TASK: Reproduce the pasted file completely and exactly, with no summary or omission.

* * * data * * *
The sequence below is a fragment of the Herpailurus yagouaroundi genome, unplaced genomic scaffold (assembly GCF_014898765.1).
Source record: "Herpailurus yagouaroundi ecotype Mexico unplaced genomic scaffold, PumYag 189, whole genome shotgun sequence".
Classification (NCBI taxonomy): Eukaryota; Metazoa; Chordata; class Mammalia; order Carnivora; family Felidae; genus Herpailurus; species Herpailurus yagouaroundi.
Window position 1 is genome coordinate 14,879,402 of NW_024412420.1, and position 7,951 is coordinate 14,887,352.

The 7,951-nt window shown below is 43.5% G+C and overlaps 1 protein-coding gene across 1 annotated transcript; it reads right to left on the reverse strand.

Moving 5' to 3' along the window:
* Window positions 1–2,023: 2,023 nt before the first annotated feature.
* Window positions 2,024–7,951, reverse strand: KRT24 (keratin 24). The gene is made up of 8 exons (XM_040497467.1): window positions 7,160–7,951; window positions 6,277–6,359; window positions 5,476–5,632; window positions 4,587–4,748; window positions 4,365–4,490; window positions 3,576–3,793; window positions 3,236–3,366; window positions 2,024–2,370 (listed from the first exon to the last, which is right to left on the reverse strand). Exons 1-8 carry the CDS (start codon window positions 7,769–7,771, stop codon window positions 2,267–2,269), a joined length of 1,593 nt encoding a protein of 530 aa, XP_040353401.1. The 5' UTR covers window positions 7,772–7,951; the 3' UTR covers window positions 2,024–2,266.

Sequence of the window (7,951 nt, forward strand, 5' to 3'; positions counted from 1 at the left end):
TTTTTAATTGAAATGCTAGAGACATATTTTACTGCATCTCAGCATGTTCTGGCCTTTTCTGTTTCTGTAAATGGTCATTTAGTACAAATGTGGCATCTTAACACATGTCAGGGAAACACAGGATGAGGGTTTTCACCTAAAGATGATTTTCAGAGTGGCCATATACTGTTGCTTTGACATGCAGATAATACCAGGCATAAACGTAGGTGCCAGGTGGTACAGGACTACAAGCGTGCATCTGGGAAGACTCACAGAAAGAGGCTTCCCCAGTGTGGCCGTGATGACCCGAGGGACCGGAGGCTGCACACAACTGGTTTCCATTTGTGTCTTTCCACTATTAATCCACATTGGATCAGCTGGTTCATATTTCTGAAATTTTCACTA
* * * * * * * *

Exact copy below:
The sequence below is a fragment of the Herpailurus yagouaroundi genome, unplaced genomic scaffold (assembly GCF_014898765.1).
Source record: "Herpailurus yagouaroundi ecotype Mexico unplaced genomic scaffold, PumYag 189, whole genome shotgun sequence".
Classification (NCBI taxonomy): Eukaryota; Metazoa; Chordata; class Mammalia; order Carnivora; family Felidae; genus Herpailurus; species Herpailurus yagouaroundi.
Window position 1 is genome coordinate 14,879,402 of NW_024412420.1, and position 7,951 is coordinate 14,887,352.

The 7,951-nt window shown below is 43.5% G+C and overlaps 1 protein-coding gene across 1 annotated transcript; it reads right to left on the reverse strand.

Moving 5' to 3' along the window:
* Window positions 1–2,023: 2,023 nt before the first annotated feature.
* Window positions 2,024–7,951, reverse strand: KRT24 (keratin 24). The gene is made up of 8 exons (XM_040497467.1): window positions 7,160–7,951; window positions 6,277–6,359; window positions 5,476–5,632; window positions 4,587–4,748; window positions 4,365–4,490; window positions 3,576–3,793; window positions 3,236–3,366; window positions 2,024–2,370 (listed from the first exon to the last, which is right to left on the reverse strand). Exons 1-8 carry the CDS (start codon window positions 7,769–7,771, stop codon window positions 2,267–2,269), a joined length of 1,593 nt encoding a protein of 530 aa, XP_040353401.1. The 5' UTR covers window positions 7,772–7,951; the 3' UTR covers window positions 2,024–2,266.

Sequence of the window (7,951 nt, forward strand, 5' to 3'; positions counted from 1 at the left end):
TTTTTAATTGAAATGCTAGAGACATATTTTACTGCATCTCAGCATGTTCTGGCCTTTTCTGTTTCTGTAAATGGTCATTTAGTACAAATGTGGCATCTTAACACATGTCAGGGAAACACAGGATGAGGGTTTTCACCTAAAGATGATTTTCAGAGTGGCCATATACTGTTGCTTTGACATGCAGATAATACCAGGCATAAACGTAGGTGCCAGGTGGTACAGGACTACAAGCGTGCATCTGGGAAGACTCACAGAAAGAGGCTTCCCCAGTGTGGCCGTGATGACCCGAGGGACCGGAGGCTGCACACAACTGGTTTCCATTTGTGTCTTTCCACTATTAATCCACATTGGATCAGCTGGTTCATATTTCTGAAATTTTCACTA